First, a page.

The veterans probably don’t deserve a ton of ink here — they will get their due when we start publishing player previews. Zimmermann is in the final season of his ill-fated five-year contract, but is still saying all the right things even after posting a 6.91 ERA in 2019. Nova is a bit more interesting, as he has been a lock for roughly 2.0 fWAR and 160 innings over the past four years. We shouldn’t have high hopes for any sort of trade deadline flip, but he should be a capable innings eater, albeit one who gives up a lot of contact.
In the mix: Tyler Alexander
It’s a bit surprising that a team that lost 114 games last season is heading into spring training with a no-doubt starting five, but here we are. The rotation above, in some order, will be what we see from the Tigers to open the season, so long as everyone makes it through the next month without getting hurt — not always a given with pitchers, as we know.
The one exception might be Alexander, who will probably open the season in the Tigers’ bullpen. He is one of just eight left-handed pitchers in Lakeland, and we can safely eliminate half of them — Boyd, Norris, Tarik Skubal, and Joey Wentz — from consideration. Alexander looked great at times in 2019, and produced a stellar 6.71 strikeout-to-walk ratio in 53 2⁄3 big league innings. He is a longshot to make the rotation, but seems among the most likely to make an early season spot start if needed.
The prospects: Beau Burrows, Kyle Funkhouser, Franklin Perez, Alex Faedo, Matt Manning, Casey Mize, Tarik Skubal, Joey Wentz
For as deep and exciting as this group is, there isn’t much to say here that we have not already said on the site this year. Burrows and Funkhouser are probably on their last legs as starters, but should be given every chance (Burrows, in particular) to stick before the next wave of prospects (pretty much everyone else listed) is ready to come up in late 2020 or 2021.
While it would be fun to see Mize, Manning, or someone else crack the Opening Day roster, all we can really hope for is that everyone stays healthy this spring. Joey Wentz is already dealing with some forearm soreness, but others — including the oft-injured Franklin Perez — seem fine so far. Perez, naturally, will be the name to watch here; it would sure be nice if we looked very dumb for writing this later on this season.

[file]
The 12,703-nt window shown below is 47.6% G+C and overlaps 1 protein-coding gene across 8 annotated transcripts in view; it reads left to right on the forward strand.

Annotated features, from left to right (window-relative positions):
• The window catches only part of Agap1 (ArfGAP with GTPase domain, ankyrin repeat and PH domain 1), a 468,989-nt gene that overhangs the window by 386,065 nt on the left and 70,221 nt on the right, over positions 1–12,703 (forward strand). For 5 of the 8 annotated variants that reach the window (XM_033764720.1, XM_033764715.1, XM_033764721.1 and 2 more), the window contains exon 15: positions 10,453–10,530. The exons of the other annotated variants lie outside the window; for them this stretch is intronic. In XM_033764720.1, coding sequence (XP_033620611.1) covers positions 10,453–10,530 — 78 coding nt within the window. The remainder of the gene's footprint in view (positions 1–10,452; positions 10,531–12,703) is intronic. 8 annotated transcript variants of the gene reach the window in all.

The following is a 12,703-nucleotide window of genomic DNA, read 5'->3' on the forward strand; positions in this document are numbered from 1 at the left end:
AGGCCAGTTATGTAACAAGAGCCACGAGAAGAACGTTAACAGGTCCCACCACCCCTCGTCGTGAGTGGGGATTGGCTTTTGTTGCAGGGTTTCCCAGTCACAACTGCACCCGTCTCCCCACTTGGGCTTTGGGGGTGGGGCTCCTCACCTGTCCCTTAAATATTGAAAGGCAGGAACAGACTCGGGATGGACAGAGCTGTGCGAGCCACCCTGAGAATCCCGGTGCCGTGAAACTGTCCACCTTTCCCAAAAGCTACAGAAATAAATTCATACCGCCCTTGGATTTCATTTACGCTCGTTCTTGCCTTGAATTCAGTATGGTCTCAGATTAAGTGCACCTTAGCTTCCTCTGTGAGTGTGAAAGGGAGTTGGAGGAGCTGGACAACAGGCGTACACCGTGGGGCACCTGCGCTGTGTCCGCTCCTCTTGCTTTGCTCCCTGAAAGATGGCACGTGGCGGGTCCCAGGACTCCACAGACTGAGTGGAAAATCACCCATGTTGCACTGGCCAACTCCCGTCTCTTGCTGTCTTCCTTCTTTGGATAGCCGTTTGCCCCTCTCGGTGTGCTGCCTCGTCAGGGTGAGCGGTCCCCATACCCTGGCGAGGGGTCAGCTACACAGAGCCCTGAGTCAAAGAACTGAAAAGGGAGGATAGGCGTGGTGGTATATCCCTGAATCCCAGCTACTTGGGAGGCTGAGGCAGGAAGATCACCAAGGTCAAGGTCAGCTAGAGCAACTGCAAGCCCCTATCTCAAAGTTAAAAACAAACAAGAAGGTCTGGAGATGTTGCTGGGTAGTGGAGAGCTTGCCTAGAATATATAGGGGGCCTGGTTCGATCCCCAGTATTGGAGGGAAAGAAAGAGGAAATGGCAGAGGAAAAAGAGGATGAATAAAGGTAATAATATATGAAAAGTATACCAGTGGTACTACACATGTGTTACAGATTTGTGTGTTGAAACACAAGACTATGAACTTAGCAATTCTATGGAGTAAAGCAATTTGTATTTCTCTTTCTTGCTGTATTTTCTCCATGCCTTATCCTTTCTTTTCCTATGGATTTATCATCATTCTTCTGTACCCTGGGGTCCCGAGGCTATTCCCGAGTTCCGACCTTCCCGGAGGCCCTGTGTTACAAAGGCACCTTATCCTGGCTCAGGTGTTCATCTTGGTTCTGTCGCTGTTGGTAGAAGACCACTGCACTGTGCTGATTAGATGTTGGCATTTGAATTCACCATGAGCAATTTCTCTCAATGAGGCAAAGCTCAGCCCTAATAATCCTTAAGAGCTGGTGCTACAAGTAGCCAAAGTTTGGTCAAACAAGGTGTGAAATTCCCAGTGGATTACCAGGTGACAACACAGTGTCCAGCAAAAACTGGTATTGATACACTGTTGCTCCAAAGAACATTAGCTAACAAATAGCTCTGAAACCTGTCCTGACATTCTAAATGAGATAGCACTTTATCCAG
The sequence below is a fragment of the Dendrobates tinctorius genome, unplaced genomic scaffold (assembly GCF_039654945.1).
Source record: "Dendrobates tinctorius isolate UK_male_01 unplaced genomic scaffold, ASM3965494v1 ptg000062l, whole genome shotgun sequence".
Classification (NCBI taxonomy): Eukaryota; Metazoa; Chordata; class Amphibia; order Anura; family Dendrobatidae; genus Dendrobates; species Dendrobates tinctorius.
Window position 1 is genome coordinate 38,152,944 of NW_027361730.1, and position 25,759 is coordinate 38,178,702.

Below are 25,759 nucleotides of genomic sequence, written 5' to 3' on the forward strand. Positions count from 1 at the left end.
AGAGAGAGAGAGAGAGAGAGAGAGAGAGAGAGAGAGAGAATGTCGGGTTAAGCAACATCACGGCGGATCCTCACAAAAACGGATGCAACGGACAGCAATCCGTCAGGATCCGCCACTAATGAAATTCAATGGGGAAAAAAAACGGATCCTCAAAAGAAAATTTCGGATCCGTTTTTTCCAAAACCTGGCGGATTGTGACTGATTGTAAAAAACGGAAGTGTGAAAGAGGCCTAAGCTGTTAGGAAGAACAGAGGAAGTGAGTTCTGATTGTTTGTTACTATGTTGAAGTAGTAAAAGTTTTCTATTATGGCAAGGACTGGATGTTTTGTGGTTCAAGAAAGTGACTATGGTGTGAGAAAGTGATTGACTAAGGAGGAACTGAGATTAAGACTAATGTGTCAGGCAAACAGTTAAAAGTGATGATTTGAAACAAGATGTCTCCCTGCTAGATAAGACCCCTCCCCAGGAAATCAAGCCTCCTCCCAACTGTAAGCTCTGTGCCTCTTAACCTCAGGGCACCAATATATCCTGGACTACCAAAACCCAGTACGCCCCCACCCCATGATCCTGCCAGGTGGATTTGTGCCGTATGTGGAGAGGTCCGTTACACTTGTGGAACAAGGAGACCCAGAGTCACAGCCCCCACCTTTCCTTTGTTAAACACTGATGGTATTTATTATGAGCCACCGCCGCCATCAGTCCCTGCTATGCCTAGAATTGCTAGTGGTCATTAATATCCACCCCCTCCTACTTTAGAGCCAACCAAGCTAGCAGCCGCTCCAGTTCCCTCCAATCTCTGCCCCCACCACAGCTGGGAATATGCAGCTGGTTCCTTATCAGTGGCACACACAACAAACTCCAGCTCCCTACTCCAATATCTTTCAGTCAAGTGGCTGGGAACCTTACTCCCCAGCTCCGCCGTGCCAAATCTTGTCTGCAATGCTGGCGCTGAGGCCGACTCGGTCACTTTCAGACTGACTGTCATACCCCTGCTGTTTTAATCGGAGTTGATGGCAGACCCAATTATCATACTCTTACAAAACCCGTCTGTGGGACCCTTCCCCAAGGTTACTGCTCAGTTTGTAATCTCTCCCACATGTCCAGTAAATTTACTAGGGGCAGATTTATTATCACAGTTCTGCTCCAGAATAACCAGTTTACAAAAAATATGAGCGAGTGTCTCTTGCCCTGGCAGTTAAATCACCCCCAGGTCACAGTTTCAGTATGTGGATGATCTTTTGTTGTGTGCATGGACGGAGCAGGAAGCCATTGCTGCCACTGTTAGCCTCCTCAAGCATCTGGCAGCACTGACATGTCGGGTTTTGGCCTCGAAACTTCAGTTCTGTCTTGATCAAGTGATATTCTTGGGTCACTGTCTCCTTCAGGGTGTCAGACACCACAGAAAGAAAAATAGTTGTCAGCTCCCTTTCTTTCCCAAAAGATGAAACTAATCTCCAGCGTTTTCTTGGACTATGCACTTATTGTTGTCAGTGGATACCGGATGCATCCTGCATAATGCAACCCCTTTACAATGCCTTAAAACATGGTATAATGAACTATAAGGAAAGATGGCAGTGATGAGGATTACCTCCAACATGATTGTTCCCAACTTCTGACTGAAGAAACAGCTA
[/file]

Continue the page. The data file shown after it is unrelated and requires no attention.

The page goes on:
Also in camp: Zack Godley, Hector Santiago, Tim Adleman, Shao-Ching Chiang, Michael Fulmer
The first four names on this list are almost surely going to be minor league depth, in the mix for a bullpen spot, or looking for employment within the next month. Santiago struck out 40 batters in 33 2⁄3 innings last year, but also had an ERA above 6. Godley is entering his age-30 season, but his 4.2 rWAR campaign in 2017 is looking like a one-hit wonder. He seems like the most likely of this group (Fulmer excluded) to break out, though that isn’t saying much.
Then there’s Fulmer. We don’t know what to expect from him yet, but with the Tigers having already placed him on the 60-day injured list, predicting what he will do in 2020 seems like little more than a wild guess. Both ZiPS and Steamer have him pegged for ERAs in the mid-4s, though they are far apart on the number of innings he will pitch. If he meets the more optimistic projection (1.6 fWAR by ZiPS), I think that’s a big victory for the Tigers in 2020.